Offering a second example of the persistence of the idea of Haitian contagion and its containment, Kahn points to the idea of the terrorist sleeper cell, invoking homologies between the conceptualization of AIDS (invaders replicating within one’s own body) and that of terrorists, and between the site of Haitian detention in the 1990s and the “war on terror” prison for which Guantánamo is now best known today. An evocative linkage to which Kahn refers is the 2003 Board of Immigration Appeals decision In re D-J-, which then-Attorney General John Ashcroft certified to himself—in order to declare a blanket detention of Haitians seeking asylum, without bond, for the entirety of their cases—in a suit brought by a teenager named David Joseph who had arrived on the coast of Florida by boat. In the decision, Ashcroft writes that the State Department “asserts that it has ‘noticed an increase in third country nations (Pakistanis, Palestinians, etc.) using Haiti as a staging point for attempted migration to the United States. This increases the national security interest in curbing use of this migration route.’” Here, Kahn points to the specter of “Islamic terrorism” invoked to quarantine Haitian bodies, a specter one could add is conjured up not only through the explicit equation of threat to national security with the hailing of “Pakistanis, Palestinians,” but also through the stylistic use of parentheses and “etc.,” specifying which “third country nations” spring to the fore while also suggesting an indefinite, unnamed replication.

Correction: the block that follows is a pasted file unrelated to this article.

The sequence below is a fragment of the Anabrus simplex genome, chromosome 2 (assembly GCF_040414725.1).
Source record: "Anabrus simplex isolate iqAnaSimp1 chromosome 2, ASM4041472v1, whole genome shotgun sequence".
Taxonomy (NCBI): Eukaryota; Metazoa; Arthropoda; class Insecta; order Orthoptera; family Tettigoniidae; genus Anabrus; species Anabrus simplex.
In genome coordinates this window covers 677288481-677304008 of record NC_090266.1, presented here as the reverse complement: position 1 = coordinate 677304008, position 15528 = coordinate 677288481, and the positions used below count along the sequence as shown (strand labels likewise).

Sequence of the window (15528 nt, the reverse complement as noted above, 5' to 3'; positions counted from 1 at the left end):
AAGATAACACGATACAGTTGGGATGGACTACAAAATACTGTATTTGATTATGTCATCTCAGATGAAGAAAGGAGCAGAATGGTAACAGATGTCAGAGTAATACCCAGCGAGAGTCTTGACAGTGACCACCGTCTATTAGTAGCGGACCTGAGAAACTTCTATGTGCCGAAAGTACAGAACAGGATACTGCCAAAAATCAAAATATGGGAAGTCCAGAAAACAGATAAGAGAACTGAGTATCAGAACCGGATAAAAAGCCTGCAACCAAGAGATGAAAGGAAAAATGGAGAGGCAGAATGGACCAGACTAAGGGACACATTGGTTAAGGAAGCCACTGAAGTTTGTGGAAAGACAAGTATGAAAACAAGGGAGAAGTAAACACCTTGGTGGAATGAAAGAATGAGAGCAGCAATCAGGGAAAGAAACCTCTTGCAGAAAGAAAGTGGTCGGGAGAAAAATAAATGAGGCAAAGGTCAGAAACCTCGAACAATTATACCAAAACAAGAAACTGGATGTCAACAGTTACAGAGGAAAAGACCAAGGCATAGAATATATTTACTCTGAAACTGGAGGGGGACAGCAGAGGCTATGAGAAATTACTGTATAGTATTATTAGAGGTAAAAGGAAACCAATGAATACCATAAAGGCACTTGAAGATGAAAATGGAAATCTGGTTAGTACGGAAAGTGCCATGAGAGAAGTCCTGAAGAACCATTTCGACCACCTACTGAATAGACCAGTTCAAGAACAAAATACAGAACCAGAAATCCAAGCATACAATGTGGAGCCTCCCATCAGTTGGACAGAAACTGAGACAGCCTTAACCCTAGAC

Looking to more recent uses of In re D-J- suggests additional afterlives and trajectories of the case and of Haitian interdiction not mentioned in “Islands of Sovereignty.” In re D-J- expressly justified detention of asylum seekers on the basis of the deterrent effects on future arrivals. It was relied on as the predicate for the 2014 Department of Homeland Security policy creating family prisons for women and children fleeing violence in Central America, with the rationale that detention was necessary in order to deter other Central American migrants from coming to the United States. As a policy pursued under the Obama administration, a key justification was detention in the name of “humanitarianism,” in the form of detaining some to promote the welfare of others who should not be undertaking the risky journey to the United States. We could consider these family prisons an emergent current still flowing from Haitian interdiction, in Kahn’s evocative phrasing, as “a bit of the ocean [that] came to the land” (p. 236).